THE RELUCTANT WARRIOR.
At the Republican national convention in Philadelphia in July, Jim Kolbe was given a coveted prime-time slot on the podium. The only openly gay GOP member of Congress used the rare opportunity to reach a national television audience to advocate for what has become his signature issue: free international trade.
The three-minute speech pleased almost no one. The party's antigay delegates held a silent prayer vigil on the convention floor to protest George W. Bush's decision to give a gay man a speaking slot, waving signs declaring THERE IS A WAY OUT. Gay activists complained that by addressing the convention, Kolbe condoned the antigay planks in the party's platform. Even gay Republican leaders, who consider Kolbe a hero and had lobbied hard for his selection, whispered among themselves that he had failed to work any references to gay rights into his remarks.
But for Kolbe, that was precisely the point. The chairman of a powerful House appropriations subcommittee, he has earned the respect of his colleagues for his strict devotion to the concerns of Arizona's fifth congressional district. "Frankly, I was surprised I was asked to speak," he said in an interview with The Advocate, his first since publicly identifying himself as gay in 1996. "It's nice that gay Republicans think of me as a leader, but Bush asked me to speak about trade, which is my area of expertise. I was not asked to speak about gay rights, and that's not something my district is particularly interested in hearing about."
Despite his growing national stature within the GOP and a substantial financial campaign chest, Kolbe may have good reason to be worried about voters closer to home. The eight-term congressman faces a tough campaign against a well-financed foe, George Cunningham, in an increasingly Democratic district that encompasses Tucson and rural areas around it.
"There are very few people who will say anything negative [about my orientation], but we know from our polls there are some older conservative men who will express it when they go to the polls," Kolbe says. "One percent here or there can make the difference. It doesn't help that Bush is doing more poorly in Arizona than expected, which will keep Republican voters at home."
Kolbe may be overestimating the threat of antigay votes in his district, says Peter Goudinoff, a professor of political science at the University of Arizona who served with Kolbe in the state legislature. "There is a rural population that is Mormon and traditionally very conservative," he says. "The fear is that someone could mobilize a homophobic vote. But I don't see that materializing. His Democratic opponent knows it would blow up in his face if he played that card. In essence, I don't see sexual orientation as a factor at all."
The fear of inspiring an antigay backlash makes Kolbe especially cautious when addressing gay issues. Over the past two years Kolbe, through his aides, has turned down numerous interview requests from The Advocate. Kolbe's chief of staff, Fran McNaught, said earlier this year that if it were up to her, Kolbe would "never" grant an interview to this magazine. Reached at home in late September, Kolbe finally agreed to talk, commenting that his staff had advised him against it.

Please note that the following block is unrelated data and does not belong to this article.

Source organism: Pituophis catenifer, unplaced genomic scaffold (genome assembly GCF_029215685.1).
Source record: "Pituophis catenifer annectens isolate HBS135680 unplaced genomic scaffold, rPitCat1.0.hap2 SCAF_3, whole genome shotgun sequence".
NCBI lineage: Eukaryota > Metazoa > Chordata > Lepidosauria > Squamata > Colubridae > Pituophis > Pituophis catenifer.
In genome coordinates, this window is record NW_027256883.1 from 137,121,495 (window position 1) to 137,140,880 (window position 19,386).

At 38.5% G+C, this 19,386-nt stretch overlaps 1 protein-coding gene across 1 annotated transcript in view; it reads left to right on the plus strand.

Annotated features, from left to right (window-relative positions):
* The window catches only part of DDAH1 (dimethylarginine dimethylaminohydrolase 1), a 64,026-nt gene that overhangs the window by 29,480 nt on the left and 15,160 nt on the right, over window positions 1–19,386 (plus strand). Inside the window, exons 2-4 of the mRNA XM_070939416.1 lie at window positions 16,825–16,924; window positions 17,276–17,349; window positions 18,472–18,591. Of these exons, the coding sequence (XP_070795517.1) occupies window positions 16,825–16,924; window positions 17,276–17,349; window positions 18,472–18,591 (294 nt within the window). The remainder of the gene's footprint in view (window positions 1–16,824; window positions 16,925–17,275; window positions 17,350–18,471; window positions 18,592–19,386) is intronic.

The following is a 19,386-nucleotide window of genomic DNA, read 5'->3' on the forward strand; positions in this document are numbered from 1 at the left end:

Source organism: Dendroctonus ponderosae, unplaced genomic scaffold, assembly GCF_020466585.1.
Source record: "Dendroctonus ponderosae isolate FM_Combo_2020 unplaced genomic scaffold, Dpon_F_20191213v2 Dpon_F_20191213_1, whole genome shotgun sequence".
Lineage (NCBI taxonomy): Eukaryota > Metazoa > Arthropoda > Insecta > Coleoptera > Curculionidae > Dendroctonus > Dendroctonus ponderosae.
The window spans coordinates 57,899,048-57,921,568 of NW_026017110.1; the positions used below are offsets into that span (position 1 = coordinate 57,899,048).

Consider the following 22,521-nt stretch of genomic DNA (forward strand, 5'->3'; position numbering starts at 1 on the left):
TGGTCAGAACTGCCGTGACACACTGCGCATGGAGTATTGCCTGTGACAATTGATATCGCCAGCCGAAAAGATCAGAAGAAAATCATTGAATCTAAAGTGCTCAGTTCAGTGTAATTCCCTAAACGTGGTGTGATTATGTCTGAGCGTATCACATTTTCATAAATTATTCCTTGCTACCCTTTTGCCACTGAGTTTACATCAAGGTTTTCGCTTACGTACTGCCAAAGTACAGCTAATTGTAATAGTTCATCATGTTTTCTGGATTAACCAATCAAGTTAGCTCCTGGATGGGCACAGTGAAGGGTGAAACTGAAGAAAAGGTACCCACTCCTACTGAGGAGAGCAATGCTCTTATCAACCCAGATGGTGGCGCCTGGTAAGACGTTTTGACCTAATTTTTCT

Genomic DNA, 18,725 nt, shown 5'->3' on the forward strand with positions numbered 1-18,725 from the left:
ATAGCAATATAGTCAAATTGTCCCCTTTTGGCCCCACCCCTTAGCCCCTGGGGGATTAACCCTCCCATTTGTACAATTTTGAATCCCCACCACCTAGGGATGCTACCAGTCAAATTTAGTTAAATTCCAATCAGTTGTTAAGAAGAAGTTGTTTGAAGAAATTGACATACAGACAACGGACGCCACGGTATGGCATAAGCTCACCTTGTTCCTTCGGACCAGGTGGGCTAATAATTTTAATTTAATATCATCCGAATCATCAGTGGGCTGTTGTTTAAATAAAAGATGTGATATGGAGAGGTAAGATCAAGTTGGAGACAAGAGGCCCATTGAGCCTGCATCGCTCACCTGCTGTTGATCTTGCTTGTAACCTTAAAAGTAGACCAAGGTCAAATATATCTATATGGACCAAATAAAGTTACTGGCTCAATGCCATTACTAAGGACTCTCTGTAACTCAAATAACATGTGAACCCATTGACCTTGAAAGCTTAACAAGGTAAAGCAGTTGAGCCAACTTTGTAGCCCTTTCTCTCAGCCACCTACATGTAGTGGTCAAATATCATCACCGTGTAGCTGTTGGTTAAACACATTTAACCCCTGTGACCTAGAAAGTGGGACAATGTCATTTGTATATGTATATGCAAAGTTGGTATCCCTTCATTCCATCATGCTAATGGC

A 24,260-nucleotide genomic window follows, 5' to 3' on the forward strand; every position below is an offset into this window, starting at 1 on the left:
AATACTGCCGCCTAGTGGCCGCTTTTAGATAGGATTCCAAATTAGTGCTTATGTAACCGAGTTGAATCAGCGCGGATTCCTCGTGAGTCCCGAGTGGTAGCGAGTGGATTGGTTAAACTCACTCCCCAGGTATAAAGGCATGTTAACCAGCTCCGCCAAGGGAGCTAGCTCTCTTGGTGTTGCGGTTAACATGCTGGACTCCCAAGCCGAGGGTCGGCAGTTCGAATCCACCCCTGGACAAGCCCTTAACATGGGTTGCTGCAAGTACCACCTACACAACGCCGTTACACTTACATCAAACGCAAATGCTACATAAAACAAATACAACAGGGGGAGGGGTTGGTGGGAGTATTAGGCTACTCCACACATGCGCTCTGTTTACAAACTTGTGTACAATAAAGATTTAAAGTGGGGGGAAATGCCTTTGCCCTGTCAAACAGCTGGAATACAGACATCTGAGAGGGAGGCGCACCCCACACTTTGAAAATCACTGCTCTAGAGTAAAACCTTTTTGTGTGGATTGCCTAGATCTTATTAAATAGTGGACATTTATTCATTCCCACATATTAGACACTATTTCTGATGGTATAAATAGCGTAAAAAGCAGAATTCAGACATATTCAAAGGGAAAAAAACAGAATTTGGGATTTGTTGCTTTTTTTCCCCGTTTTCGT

Kolbe is a reluctant torchbearer when it comes to gay issues. Some of his reluctance stems from an aversion to talking about his personal life, but some of it comes as a result of the opposition he faces from his own party. "In some ways the Republicans have not come as far as the Democrats," Kolbe admits. "But I think we do better in treating gay people as individuals rather than as members of special interest groups that need special treatment."
That stance often puts Kolbe in an awkward position when it comes to aggressively lobbying his House colleagues on hate-crimes legislation and the Employment Non-Discrimination Act, which would ban antigay bias in the workplace. Kolbe supports both measures. "I certainly hope we can get those bills passed, but my gut feeling is that they are tall orders," he says. "They are still very controversial among conservatives."
Even so, Kolbe has come a long way as an advocate for the cause. In 1996 he joined the overwhelming majority of representatives in voting for the Defense of Marriage Act, a bill that banned federal recognition of same-sex marriage. Gays directed their fury largely at House Republicans who voted for the bill, including Kolbe. As The Advocate prepared a story on the secret gay life of Kolbe and another closeted gay Republican who voted for the bill, Kolbe decided to preempt the story by coming out publicly.
Today, Kolbe, 58, says the coming-out experience was almost entirely positive. "There was a tremendous sense of relief," he says. "It finally made me go lift the burden off my shoulders and come up with a plan to go forward. I look forward to the day when gay politicians don't have to go through such an experience and interviews like this are not necessary." Kolbe's revelation was greeted with a mostly positive reaction in his district, which has reelected him twice since he came out.